The Baltimore Ravens are off to a promising 2-1 start as Week 3 of the NFL season comes to a close. And with their sole loss coming by only a point in a non-confernce game against the Philadelphia Eagles, the Ravens seem to be set up to make a good run at a fifth consecutive season in the playoffs.
Amazingly, the Ravens will play a primetime game at home for the third time in four games when they take on the Cleveland Browns this Thursday. The Ravens will be favored against the division rival Browns, though the game could still be hard as the winless Browns will be fighting for their pride.
Three weeks is early on in the NFL, but still it's fair to say that a lot has already happened. With more and more clarity being provided each week, it's getting easier to gain an accurate picture as to to how each Raven's stock is doing.
With so much seeming to change from week to week, let's take a look at some of the stocks for key Ravens players going into Week 4.
Ray Rice: Stock Up
After an ugly offseason where he wasn't paid until the latest possible deadline, the Ravens have finally affirmed the value of Ray Rice to their team.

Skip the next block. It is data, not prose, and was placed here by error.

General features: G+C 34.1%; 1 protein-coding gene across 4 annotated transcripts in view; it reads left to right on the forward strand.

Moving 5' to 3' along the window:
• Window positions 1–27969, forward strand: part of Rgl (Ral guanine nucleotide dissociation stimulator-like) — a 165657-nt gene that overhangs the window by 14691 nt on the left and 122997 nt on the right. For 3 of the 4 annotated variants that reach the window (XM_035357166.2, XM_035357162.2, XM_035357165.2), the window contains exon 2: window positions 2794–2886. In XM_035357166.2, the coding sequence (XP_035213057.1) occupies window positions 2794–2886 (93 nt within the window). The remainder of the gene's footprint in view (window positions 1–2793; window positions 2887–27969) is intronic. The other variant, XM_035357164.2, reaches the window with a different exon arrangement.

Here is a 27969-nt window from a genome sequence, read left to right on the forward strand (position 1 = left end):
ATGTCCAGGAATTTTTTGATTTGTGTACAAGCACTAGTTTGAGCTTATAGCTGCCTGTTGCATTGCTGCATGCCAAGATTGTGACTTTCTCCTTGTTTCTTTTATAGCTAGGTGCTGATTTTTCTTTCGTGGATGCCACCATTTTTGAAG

His loyalty to the team was rewarded with a new five-year contract worth nearly $40 million. This contract was in the neighborhoods of other elite running backs such as Arian Foster and LeSean McCoy,which demonstrates the importance of Rice to the Ravens offense.
Through three games, Rice has rewarded their trust with 268 rushing yards on 48 attempts. He's also added his regular contributions in the receiving game, where he's second on the team in receptions with 14. His 127 receiving yards rank him third on the team, showing that even with the forward strides the Ravens passing game has taken this season, Rice is still a crucial player in the offense.
Sunday's win against the Patriots was an a example of a typical Rice game in 2012. He had 20 rushes for 105 yards and a seven-yard touchdown run. He also contributed five catches for 49 yards.